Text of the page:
Cold Comfort Farm

by Stella Gibbons
First sentence: “The education bestowed on Flora Poste by her parents had been expensive, athletic and prolonged; and when they died within a few weeks of one another during the annual epidemic of the influenza or Spanish Plague which occurred in her twentieth year, she was discovered to possess every art and grace save that of earning her own living.”
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Content: It’s a bit early-20th-century with the language and the pacing. And there’s some illusions to sex. But, really, if you think you can manage, go for it. It’s in the adult section of the bookstore.

This is one of those classic books that somehow I missed growing up. I don’t know why. I kind of knew it existed: knew there was a movie, knew that it was a book… but not enough to really know anything about it. So I went into this one blind, and the edition I got (pictured above) didn’t help me much, going in: it looks like it’ll be a bit of a silly book, with some weird characters.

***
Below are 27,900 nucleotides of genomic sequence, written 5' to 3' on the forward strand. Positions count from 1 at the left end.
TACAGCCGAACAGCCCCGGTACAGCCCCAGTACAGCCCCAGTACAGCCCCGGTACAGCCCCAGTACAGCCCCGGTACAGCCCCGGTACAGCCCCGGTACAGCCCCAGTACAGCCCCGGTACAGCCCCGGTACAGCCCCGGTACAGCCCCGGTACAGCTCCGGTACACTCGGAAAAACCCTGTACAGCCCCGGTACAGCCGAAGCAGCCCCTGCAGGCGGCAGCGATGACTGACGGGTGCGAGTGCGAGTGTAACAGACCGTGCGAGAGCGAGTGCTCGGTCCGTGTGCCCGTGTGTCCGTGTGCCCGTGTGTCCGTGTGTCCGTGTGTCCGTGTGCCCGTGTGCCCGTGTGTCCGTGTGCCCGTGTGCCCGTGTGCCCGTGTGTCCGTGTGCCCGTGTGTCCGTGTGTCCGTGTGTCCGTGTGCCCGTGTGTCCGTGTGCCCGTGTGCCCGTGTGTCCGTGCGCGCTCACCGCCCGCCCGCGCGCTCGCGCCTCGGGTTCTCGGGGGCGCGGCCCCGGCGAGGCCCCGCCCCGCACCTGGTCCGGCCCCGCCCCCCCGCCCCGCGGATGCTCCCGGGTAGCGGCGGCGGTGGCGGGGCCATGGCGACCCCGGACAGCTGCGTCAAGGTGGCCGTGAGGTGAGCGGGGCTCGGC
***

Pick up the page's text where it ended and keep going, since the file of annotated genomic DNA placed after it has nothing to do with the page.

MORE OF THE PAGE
And that’s pretty much accurate.

Flora is, as the first sentence indicates, unable to support herself, being one of those “educated” women (it is 1932, after all; I have no reason to believe this wasn’t meant to be contemporary). So, she decides, with her 100 pounds a year, to take advantage of hospitality of her relatives, writing them to see if they’ll house her. The most interesting letter she got was from Cold Comfort Farm, which said that they had once done her father a great wrong, and that they are not like “other folk”. Of course Flora finds this intriguing. And so, she’s off to Cold Comfort Farm to see what mysteries await her.

There have always been Starkadders at Cold Comfort Farm, from the dawn of time (or at least since they came into possession of it), and because of the iron fist of Aunt Ada Doom, they are a weird bunch. The whole book is Flora sticking her nose into everyone else’s problems to fix them, thereby making Cold Comfort Farm a happier place.

And it’s a hilarious ride. (Maybe not laugh-out-loud funny, but definitely amusing.) I adored the characters: the rogue Seth, the grumpy Reuben, the over-religious Amos, the depressed Judith, the hippie (she’s ahead of her time) Elfine… there’s just so much to enjoy here. My favorite was Mr. Mybug, who was obsessed with sex, mostly because he was SO ridiculous. The only thing that I felt was left hanging was the Thing that Aunt Ada saw in the shed that made her SO crazy (I wanted to know, dangit!), but other than that, this was an absolute delight.

I’m so glad I finally read it. (Now to watch the movie!)

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